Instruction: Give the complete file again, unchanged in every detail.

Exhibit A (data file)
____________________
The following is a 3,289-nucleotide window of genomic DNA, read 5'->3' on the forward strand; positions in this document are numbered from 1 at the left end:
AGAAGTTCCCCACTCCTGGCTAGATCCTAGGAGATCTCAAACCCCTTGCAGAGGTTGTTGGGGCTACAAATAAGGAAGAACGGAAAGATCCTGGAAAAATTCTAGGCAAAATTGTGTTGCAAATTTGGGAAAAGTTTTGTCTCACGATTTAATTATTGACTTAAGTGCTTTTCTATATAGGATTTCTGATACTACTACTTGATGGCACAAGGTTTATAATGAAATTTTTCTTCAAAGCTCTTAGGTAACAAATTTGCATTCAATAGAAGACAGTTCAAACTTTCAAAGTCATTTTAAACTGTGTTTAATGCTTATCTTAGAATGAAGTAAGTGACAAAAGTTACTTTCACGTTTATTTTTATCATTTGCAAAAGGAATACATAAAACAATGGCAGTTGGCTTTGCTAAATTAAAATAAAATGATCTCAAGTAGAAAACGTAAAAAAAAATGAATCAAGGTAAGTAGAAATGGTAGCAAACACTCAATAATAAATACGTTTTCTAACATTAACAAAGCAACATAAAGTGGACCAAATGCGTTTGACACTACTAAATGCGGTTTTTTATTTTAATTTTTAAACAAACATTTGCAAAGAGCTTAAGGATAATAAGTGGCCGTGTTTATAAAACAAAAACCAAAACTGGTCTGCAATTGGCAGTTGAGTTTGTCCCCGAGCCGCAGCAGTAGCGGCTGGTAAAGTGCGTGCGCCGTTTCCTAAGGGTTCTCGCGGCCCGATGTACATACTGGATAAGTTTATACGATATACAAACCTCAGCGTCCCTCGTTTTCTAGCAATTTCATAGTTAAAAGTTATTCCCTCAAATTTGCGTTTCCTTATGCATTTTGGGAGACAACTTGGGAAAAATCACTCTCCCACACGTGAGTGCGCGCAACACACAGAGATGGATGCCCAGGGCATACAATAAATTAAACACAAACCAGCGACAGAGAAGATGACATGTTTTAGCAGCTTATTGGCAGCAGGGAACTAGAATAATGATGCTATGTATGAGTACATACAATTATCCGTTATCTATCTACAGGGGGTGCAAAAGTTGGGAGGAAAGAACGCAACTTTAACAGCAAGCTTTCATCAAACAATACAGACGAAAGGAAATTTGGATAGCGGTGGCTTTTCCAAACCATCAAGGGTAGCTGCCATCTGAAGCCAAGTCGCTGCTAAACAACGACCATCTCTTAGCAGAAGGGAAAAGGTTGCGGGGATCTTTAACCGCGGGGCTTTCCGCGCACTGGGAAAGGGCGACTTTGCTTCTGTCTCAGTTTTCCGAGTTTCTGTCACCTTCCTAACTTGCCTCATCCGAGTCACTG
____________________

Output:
The following is a 3,289-nucleotide window of genomic DNA, read 5'->3' on the forward strand; positions in this document are numbered from 1 at the left end:
AGAAGTTCCCCACTCCTGGCTAGATCCTAGGAGATCTCAAACCCCTTGCAGAGGTTGTTGGGGCTACAAATAAGGAAGAACGGAAAGATCCTGGAAAAATTCTAGGCAAAATTGTGTTGCAAATTTGGGAAAAGTTTTGTCTCACGATTTAATTATTGACTTAAGTGCTTTTCTATATAGGATTTCTGATACTACTACTTGATGGCACAAGGTTTATAATGAAATTTTTCTTCAAAGCTCTTAGGTAACAAATTTGCATTCAATAGAAGACAGTTCAAACTTTCAAAGTCATTTTAAACTGTGTTTAATGCTTATCTTAGAATGAAGTAAGTGACAAAAGTTACTTTCACGTTTATTTTTATCATTTGCAAAAGGAATACATAAAACAATGGCAGTTGGCTTTGCTAAATTAAAATAAAATGATCTCAAGTAGAAAACGTAAAAAAAAATGAATCAAGGTAAGTAGAAATGGTAGCAAACACTCAATAATAAATACGTTTTCTAACATTAACAAAGCAACATAAAGTGGACCAAATGCGTTTGACACTACTAAATGCGGTTTTTTATTTTAATTTTTAAACAAACATTTGCAAAGAGCTTAAGGATAATAAGTGGCCGTGTTTATAAAACAAAAACCAAAACTGGTCTGCAATTGGCAGTTGAGTTTGTCCCCGAGCCGCAGCAGTAGCGGCTGGTAAAGTGCGTGCGCCGTTTCCTAAGGGTTCTCGCGGCCCGATGTACATACTGGATAAGTTTATACGATATACAAACCTCAGCGTCCCTCGTTTTCTAGCAATTTCATAGTTAAAAGTTATTCCCTCAAATTTGCGTTTCCTTATGCATTTTGGGAGACAACTTGGGAAAAATCACTCTCCCACACGTGAGTGCGCGCAACACACAGAGATGGATGCCCAGGGCATACAATAAATTAAACACAAACCAGCGACAGAGAAGATGACATGTTTTAGCAGCTTATTGGCAGCAGGGAACTAGAATAATGATGCTATGTATGAGTACATACAATTATCCGTTATCTATCTACAGGGGGTGCAAAAGTTGGGAGGAAAGAACGCAACTTTAACAGCAAGCTTTCATCAAACAATACAGACGAAAGGAAATTTGGATAGCGGTGGCTTTTCCAAACCATCAAGGGTAGCTGCCATCTGAAGCCAAGTCGCTGCTAAACAACGACCATCTCTTAGCAGAAGGGAAAAGGTTGCGGGGATCTTTAACCGCGGGGCTTTCCGCGCACTGGGAAAGGGCGACTTTGCTTCTGTCTCAGTTTTCCGAGTTTCTGTCACCTTCCTAACTTGCCTCATCCGAGTCACTG